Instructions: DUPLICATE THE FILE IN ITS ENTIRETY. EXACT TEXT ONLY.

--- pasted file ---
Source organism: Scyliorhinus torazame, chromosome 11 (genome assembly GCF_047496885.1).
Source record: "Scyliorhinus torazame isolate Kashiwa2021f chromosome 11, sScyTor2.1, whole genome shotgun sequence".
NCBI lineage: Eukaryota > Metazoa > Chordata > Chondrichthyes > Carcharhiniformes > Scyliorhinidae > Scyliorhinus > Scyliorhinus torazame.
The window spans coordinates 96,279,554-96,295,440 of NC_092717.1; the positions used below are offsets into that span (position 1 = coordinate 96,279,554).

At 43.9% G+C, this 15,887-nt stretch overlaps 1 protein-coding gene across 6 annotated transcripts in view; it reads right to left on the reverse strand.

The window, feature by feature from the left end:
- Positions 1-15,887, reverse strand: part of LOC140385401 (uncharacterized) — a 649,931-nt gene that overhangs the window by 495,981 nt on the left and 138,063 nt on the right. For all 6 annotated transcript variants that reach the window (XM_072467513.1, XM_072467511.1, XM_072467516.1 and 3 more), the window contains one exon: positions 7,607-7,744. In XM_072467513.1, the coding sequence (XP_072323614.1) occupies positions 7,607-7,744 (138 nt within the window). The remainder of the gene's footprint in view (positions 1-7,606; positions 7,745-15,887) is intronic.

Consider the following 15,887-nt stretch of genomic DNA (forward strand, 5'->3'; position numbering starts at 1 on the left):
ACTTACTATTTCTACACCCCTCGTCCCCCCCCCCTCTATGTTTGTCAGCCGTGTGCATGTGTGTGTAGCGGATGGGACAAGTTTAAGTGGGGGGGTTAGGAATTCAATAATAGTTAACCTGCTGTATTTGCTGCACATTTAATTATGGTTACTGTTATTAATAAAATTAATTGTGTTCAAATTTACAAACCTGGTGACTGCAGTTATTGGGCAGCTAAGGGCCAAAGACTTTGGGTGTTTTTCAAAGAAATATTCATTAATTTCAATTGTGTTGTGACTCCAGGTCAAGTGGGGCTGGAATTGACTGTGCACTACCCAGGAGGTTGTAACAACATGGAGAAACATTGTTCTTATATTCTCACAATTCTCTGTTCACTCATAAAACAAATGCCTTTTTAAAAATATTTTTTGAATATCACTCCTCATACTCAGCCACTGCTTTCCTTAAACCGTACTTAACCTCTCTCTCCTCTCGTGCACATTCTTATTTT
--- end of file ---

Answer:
Source organism: Scyliorhinus torazame, chromosome 11 (genome assembly GCF_047496885.1).
Source record: "Scyliorhinus torazame isolate Kashiwa2021f chromosome 11, sScyTor2.1, whole genome shotgun sequence".
NCBI lineage: Eukaryota > Metazoa > Chordata > Chondrichthyes > Carcharhiniformes > Scyliorhinidae > Scyliorhinus > Scyliorhinus torazame.
The window spans coordinates 96,279,554-96,295,440 of NC_092717.1; the positions used below are offsets into that span (position 1 = coordinate 96,279,554).

At 43.9% G+C, this 15,887-nt stretch overlaps 1 protein-coding gene across 6 annotated transcripts in view; it reads right to left on the reverse strand.

The window, feature by feature from the left end:
- Positions 1-15,887, reverse strand: part of LOC140385401 (uncharacterized) — a 649,931-nt gene that overhangs the window by 495,981 nt on the left and 138,063 nt on the right. For all 6 annotated transcript variants that reach the window (XM_072467513.1, XM_072467511.1, XM_072467516.1 and 3 more), the window contains one exon: positions 7,607-7,744. In XM_072467513.1, the coding sequence (XP_072323614.1) occupies positions 7,607-7,744 (138 nt within the window). The remainder of the gene's footprint in view (positions 1-7,606; positions 7,745-15,887) is intronic.

Consider the following 15,887-nt stretch of genomic DNA (forward strand, 5'->3'; position numbering starts at 1 on the left):
ACTTACTATTTCTACACCCCTCGTCCCCCCCCCCTCTATGTTTGTCAGCCGTGTGCATGTGTGTGTAGCGGATGGGACAAGTTTAAGTGGGGGGGTTAGGAATTCAATAATAGTTAACCTGCTGTATTTGCTGCACATTTAATTATGGTTACTGTTATTAATAAAATTAATTGTGTTCAAATTTACAAACCTGGTGACTGCAGTTATTGGGCAGCTAAGGGCCAAAGACTTTGGGTGTTTTTCAAAGAAATATTCATTAATTTCAATTGTGTTGTGACTCCAGGTCAAGTGGGGCTGGAATTGACTGTGCACTACCCAGGAGGTTGTAACAACATGGAGAAACATTGTTCTTATATTCTCACAATTCTCTGTTCACTCATAAAACAAATGCCTTTTTAAAAATATTTTTTGAATATCACTCCTCATACTCAGCCACTGCTTTCCTTAAACCGTACTTAACCTCTCTCTCCTCTCGTGCACATTCTTATTTT